Facebook announced today that it removed 652 pages, groups and accounts on the social media site and on Instagram “for coordinated inauthentic behavior” traced back to Iran and Russia.
The company said there wasn’t a link found between the two countries’ campaigns, but they “used similar tactics by creating networks of accounts to mislead others about who they were and what they were doing.”
Cybersecurity firm FireEye tipped off Facebook last month about pages for “Liberty Front Press,” which consisted of front accounts for Iranian state media, and amassed some 155,000 followers and spending $6,000 in ads. Sample posts included pro-Brexit content and a meme of Michelle Obama holding a sign that said “an immigrant took my job.”
This was linked to another set of pages and accounts that “engaged in traditional cybersecurity attacks, including attempts to hack people’s accounts and spread malware.” That second effort “typically posed as news organizations and didn’t reveal their true identity,” and had about 15,000 followers.
A third part of the investigation consisted of a group of 168 pages and 140 accounts on Facebook as well as 31 Instagram accounts that shared content about Middle East politics in Arabic and Farsi as well as U.S. and UK political news in English. “We first discovered this set in August 2017 and expanded our investigation in July 2018 as we stepped up our efforts ahead of the US midterm elections,” wrote Nathaniel Gleicher, head of cybersecurity policy at Facebook.
This group had more than 800,000 followers and hosted 25 events. Sample content included a post about Steve Bannon encouraging the ouster of British Prime Minister Theresa May.
“We’re still investigating, and we have shared what we know with the U.S. and UK governments. Since there are U.S. sanctions involving Iran, we’ve also briefed the U.S. Treasury and State Departments,” Gleicher said. “…We’ve removed pages, groups and accounts that can be linked to sources the U.S. government has previously identified as Russian military intelligence services. This is unrelated to the activities we found in Iran. While these are some of the same bad actors we removed for cybersecurity attacks before the 2016 US election, this more recent activity focused on politics in Syria and Ukraine.”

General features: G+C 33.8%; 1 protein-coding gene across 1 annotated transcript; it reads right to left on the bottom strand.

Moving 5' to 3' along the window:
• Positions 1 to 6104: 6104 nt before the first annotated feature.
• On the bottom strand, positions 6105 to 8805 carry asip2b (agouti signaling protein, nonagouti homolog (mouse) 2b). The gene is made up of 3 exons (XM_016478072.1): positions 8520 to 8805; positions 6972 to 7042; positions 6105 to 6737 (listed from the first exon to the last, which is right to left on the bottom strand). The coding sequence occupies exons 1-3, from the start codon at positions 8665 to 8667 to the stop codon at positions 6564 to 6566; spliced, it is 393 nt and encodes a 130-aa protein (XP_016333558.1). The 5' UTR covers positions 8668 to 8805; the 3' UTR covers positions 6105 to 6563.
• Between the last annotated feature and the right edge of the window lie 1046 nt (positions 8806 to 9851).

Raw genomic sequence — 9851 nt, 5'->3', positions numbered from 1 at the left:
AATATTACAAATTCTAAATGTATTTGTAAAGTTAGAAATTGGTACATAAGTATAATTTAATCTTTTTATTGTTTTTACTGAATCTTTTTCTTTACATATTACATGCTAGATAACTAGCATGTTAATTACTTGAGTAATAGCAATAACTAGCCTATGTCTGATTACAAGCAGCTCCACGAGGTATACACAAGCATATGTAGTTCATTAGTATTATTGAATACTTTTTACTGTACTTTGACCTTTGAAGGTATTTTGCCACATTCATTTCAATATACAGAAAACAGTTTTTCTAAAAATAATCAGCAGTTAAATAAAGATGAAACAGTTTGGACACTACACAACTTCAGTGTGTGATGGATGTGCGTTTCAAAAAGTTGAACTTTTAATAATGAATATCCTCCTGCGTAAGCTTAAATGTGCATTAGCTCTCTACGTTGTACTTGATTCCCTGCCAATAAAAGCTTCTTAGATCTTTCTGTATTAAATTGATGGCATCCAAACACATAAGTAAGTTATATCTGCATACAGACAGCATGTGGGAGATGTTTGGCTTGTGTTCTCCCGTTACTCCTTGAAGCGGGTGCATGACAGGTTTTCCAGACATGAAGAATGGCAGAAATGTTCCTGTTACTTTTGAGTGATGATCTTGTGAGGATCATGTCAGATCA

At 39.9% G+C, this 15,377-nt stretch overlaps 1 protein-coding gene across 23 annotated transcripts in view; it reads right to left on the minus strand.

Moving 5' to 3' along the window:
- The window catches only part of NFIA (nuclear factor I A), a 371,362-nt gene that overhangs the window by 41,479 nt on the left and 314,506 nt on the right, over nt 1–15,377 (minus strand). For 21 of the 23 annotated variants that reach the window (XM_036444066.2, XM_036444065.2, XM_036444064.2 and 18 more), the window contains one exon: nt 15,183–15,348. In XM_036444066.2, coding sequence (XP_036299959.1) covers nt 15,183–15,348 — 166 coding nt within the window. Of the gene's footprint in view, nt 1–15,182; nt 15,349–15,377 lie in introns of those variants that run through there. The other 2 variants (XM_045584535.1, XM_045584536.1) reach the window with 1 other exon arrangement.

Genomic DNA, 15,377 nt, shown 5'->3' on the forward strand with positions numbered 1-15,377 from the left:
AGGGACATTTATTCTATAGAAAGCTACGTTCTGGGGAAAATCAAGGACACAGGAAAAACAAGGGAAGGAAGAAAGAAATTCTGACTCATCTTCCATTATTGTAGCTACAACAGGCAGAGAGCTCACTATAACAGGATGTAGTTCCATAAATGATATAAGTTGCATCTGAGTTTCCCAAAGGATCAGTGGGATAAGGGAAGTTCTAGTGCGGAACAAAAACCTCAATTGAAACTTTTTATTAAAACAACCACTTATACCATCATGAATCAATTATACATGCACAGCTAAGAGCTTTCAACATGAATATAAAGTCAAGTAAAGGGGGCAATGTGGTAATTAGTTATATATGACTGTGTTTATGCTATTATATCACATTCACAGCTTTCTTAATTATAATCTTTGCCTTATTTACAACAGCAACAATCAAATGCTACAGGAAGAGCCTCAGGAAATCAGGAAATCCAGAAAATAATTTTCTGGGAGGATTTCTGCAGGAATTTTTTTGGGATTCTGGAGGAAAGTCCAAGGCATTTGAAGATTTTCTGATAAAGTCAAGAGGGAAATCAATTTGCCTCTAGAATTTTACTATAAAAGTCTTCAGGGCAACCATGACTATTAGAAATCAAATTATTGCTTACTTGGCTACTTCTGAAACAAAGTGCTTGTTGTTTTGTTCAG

Facebook declined to share more information about what they removed, citing sensitive ongoing investigations.
FireEye said the “significant” activity they uncovered pushed narratives including “anti-Saudi, anti-Israeli, and pro-Palestinian themes, as well as support for specific U.S. policies favorable to Iran, such as the U.S.-Iran nuclear deal (JCPOA).”
“We have observed inauthentic social media personas, masquerading as American liberals supportive of U.S. Senator Bernie Sanders, heavily promoting Quds Day, a holiday established by Iran in 1979 to express support for Palestinians and opposition to Israel,” added the cybersecurity company. “We limit our assessment regarding Iranian origins to moderate confidence because influence operations, by their very nature, are intended to deceive by mimicking legitimate online activity as closely as possible. While highly unlikely given the evidence we have identified, some possibility nonetheless remains that the activity could originate from elsewhere, was designed for alternative purposes, or includes some small percentage of authentic online behavior.”